The Iranian regime’s recent Missile test, a breach of 2231 UN resolution.
An op-ed in US news outlet The Hill highlighting the ways that the Iranian regime has defied the JCPOA nuclear deal. “Details an effort to build five nuclear weapons and prepare an underground nuclear test site in the early 2000s, has revealed an unpleasant truth: Iranian regime has been in violation of the spirit, if not the letter, of the nuclear Non-Proliferation Treaty (NPT).”
The People’s Mujahedin Organisation of Iran (MEK) has long maintained that the Iranian regime was not acting in compliance with the agreement signed with the P5+1 community. It has exposed key details of the regime’s nuclear program and missile development activities.
Now, what the Iranian opposition has long suspected, has been confirmed by the US State Department. US Secretary of State Mike Pompeo revealed in an arms compliance report that it had serious misgivings over the regime’s retention of the archives. The department questioned whether the Iranian regime always intended to resume its nuclear development program.
A recent trove of documents, totaling more than 55,000 printed pages revealed that the Iranian nuclear program did not end in 2015. It also revealed that the program is much further along than the US and its allies believed.
A Flawed Deal
Many of the issues stem from the terms of the Iranian nuclear deal negotiated in 2015. “Instead of demanding a nuclear standard for Iran that the International Atomic Energy Agency (IAEA) has applied to other countries… many are turning a blind eye to Tehran’s dangerous transgressions,” the Hill published.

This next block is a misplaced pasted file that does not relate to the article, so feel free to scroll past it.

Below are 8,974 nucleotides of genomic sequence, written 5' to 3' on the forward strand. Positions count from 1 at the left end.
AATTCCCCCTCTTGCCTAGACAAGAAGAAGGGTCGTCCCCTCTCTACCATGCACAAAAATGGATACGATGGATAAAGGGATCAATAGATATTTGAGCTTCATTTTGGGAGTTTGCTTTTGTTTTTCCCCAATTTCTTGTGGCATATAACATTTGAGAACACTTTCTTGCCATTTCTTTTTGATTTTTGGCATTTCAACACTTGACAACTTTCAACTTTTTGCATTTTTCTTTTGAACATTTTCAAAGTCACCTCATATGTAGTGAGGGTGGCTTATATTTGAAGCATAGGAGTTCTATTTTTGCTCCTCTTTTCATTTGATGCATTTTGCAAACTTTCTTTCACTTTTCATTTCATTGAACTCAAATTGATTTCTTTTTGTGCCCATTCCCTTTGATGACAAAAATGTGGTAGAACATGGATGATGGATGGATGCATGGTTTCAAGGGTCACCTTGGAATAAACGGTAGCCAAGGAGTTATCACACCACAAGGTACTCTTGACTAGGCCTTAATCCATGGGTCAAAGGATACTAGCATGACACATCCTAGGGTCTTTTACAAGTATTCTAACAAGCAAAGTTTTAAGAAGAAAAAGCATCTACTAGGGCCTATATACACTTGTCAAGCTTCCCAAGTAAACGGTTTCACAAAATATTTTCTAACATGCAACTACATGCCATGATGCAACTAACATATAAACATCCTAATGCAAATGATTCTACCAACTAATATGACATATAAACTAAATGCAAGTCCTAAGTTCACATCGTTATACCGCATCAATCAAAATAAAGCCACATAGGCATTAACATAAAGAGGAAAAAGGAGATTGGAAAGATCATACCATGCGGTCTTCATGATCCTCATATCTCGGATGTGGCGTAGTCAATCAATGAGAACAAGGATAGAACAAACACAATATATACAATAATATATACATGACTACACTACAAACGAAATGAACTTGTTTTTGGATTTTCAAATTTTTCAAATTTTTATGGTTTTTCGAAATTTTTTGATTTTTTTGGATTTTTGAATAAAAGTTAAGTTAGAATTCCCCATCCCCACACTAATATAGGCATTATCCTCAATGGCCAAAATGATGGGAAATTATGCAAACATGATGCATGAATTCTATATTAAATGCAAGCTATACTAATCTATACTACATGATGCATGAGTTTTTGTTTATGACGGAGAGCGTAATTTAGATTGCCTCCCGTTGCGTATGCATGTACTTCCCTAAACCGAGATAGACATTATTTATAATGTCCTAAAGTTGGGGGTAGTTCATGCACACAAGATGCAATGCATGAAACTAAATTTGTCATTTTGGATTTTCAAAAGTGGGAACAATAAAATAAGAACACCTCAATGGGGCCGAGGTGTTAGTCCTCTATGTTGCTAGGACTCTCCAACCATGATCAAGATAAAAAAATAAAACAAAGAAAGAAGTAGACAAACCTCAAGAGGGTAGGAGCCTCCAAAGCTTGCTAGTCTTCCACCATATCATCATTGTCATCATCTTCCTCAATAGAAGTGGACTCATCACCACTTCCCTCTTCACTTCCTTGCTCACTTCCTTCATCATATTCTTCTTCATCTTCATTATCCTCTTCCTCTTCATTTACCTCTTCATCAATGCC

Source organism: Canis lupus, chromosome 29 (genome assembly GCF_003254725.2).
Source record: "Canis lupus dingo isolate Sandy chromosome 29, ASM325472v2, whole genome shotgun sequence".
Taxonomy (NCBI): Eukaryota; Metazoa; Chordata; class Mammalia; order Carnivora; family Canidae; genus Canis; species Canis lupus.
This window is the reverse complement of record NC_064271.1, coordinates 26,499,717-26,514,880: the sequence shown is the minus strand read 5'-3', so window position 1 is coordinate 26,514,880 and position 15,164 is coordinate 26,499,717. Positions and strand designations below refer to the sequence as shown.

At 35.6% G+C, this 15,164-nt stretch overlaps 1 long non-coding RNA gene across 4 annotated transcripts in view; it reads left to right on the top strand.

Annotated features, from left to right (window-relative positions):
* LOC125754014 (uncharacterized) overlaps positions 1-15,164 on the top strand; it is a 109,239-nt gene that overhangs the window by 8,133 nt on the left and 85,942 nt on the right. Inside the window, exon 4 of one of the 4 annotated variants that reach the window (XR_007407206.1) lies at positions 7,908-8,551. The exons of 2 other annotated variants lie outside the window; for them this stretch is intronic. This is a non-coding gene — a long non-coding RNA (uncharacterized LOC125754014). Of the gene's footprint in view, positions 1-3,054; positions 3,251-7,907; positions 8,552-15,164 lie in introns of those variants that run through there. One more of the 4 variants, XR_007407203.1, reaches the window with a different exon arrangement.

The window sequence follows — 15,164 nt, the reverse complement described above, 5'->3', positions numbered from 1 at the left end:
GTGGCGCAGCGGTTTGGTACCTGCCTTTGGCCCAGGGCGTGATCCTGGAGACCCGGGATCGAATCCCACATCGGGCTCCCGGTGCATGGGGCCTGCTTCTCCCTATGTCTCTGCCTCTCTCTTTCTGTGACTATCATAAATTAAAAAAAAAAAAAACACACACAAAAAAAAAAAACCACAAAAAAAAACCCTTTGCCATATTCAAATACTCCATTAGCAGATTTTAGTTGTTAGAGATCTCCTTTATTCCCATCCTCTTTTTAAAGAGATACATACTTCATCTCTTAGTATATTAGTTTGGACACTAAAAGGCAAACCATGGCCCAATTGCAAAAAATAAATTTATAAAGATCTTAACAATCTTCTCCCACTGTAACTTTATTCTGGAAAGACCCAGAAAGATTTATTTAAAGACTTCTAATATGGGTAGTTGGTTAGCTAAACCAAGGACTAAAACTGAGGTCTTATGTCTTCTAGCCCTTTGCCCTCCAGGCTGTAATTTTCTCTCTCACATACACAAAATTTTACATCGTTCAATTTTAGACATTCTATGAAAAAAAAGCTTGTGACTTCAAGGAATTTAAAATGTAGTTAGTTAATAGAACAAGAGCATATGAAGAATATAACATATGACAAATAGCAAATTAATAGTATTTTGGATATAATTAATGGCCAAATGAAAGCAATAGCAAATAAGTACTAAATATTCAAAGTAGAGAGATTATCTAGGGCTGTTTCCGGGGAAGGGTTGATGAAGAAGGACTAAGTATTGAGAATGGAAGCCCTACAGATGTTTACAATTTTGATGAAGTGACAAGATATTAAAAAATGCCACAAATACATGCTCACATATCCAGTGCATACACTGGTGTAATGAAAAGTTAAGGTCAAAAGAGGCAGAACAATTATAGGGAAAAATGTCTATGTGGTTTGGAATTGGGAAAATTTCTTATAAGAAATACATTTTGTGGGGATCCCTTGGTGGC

Under the terms of the agreement, the IAEA was not permitted to carry out inspection of Iranian nuclear sites, including sites used in the Ahmad Plan, which the MEK revealed was a cornerstone of the regime’s pursuit of nuclear weapons.
“Why would a country that claims its nuclear program is permanently peaceful maintain such information and equipment?” The answer is that the regime clearly never abandoned its nuclear ambitions and closed its development sites.
Instead of ending it [Its nuclear program], Iran reoriented its nuclear weapons program to survive as a smaller, more camouflaged one,” the Hill writes.
Its announcement that it would no longer abide by the terms of the JCPOA surprised nobody in the opposition. It merely confirmed that the regime had not set aside its ambitions of obtaining the nuclear weapon and was now openly prepared to resume its missile development activities.
The Hill op-ed questioned why the new revelations are being differently to previous findings that states violated international non-proliferation agreements. When the Swiss government was discovered to be in possession of nuclear weapons designs, it was forced to destroy them under the close supervision of the IAEA.
When a similar situation occurred in Libya, the IAEA took possession of the documents. The 55,000-page-trove is far larger than the designed the Libya and Switzerland possessed. So why the muted response?
“More robust IAEA inspections are obviously required, with inspectors gaining access to the documents, relevant facilities, equipment, and key personnel mentioned in the seized part of the archive,” the Hill argues. “Iran should not destroy any information or equipment, or alter locations before the IAEA has completed its investigations,” it added.
Not carrying out this oversight would undermine the international rule-based order and set a dangerous precedent for other nations with nuclear aspirations. It also undermines the IAEA and its international credibility.
“Non-action is not an option,” the Hill concludes. The stakes are too high.
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